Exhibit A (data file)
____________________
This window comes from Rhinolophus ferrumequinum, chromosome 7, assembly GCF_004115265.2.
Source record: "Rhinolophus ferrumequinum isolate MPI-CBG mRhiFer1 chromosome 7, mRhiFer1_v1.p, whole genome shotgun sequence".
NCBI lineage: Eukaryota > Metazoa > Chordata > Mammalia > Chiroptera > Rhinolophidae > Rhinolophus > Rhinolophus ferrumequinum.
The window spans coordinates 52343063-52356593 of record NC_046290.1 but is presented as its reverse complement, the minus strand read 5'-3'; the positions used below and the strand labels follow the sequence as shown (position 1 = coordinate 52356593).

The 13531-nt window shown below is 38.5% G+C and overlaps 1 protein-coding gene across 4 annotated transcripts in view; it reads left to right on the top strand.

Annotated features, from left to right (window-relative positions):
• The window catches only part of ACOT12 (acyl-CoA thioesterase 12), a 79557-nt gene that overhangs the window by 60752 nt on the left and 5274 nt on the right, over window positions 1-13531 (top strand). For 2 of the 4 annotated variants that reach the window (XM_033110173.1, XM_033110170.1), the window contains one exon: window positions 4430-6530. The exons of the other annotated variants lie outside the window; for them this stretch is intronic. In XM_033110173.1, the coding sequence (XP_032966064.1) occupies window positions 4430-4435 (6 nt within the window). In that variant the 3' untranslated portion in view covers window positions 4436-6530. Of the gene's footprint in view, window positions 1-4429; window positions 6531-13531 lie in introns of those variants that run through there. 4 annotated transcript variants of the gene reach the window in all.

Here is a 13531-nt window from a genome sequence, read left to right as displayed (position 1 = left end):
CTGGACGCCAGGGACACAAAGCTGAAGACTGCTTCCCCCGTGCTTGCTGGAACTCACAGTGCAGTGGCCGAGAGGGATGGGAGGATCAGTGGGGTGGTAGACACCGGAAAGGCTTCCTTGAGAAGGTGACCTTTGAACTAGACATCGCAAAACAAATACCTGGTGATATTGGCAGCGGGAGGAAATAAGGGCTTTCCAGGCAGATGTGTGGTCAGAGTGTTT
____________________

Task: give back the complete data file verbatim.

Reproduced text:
This window comes from Rhinolophus ferrumequinum, chromosome 7, assembly GCF_004115265.2.
Source record: "Rhinolophus ferrumequinum isolate MPI-CBG mRhiFer1 chromosome 7, mRhiFer1_v1.p, whole genome shotgun sequence".
NCBI lineage: Eukaryota > Metazoa > Chordata > Mammalia > Chiroptera > Rhinolophidae > Rhinolophus > Rhinolophus ferrumequinum.
The window spans coordinates 52343063-52356593 of record NC_046290.1 but is presented as its reverse complement, the minus strand read 5'-3'; the positions used below and the strand labels follow the sequence as shown (position 1 = coordinate 52356593).

The 13531-nt window shown below is 38.5% G+C and overlaps 1 protein-coding gene across 4 annotated transcripts in view; it reads left to right on the top strand.

Annotated features, from left to right (window-relative positions):
• The window catches only part of ACOT12 (acyl-CoA thioesterase 12), a 79557-nt gene that overhangs the window by 60752 nt on the left and 5274 nt on the right, over window positions 1-13531 (top strand). For 2 of the 4 annotated variants that reach the window (XM_033110173.1, XM_033110170.1), the window contains one exon: window positions 4430-6530. The exons of the other annotated variants lie outside the window; for them this stretch is intronic. In XM_033110173.1, the coding sequence (XP_032966064.1) occupies window positions 4430-4435 (6 nt within the window). In that variant the 3' untranslated portion in view covers window positions 4436-6530. Of the gene's footprint in view, window positions 1-4429; window positions 6531-13531 lie in introns of those variants that run through there. 4 annotated transcript variants of the gene reach the window in all.

Here is a 13531-nt window from a genome sequence, read left to right as displayed (position 1 = left end):
CTGGACGCCAGGGACACAAAGCTGAAGACTGCTTCCCCCGTGCTTGCTGGAACTCACAGTGCAGTGGCCGAGAGGGATGGGAGGATCAGTGGGGTGGTAGACACCGGAAAGGCTTCCTTGAGAAGGTGACCTTTGAACTAGACATCGCAAAACAAATACCTGGTGATATTGGCAGCGGGAGGAAATAAGGGCTTTCCAGGCAGATGTGTGGTCAGAGTGTTT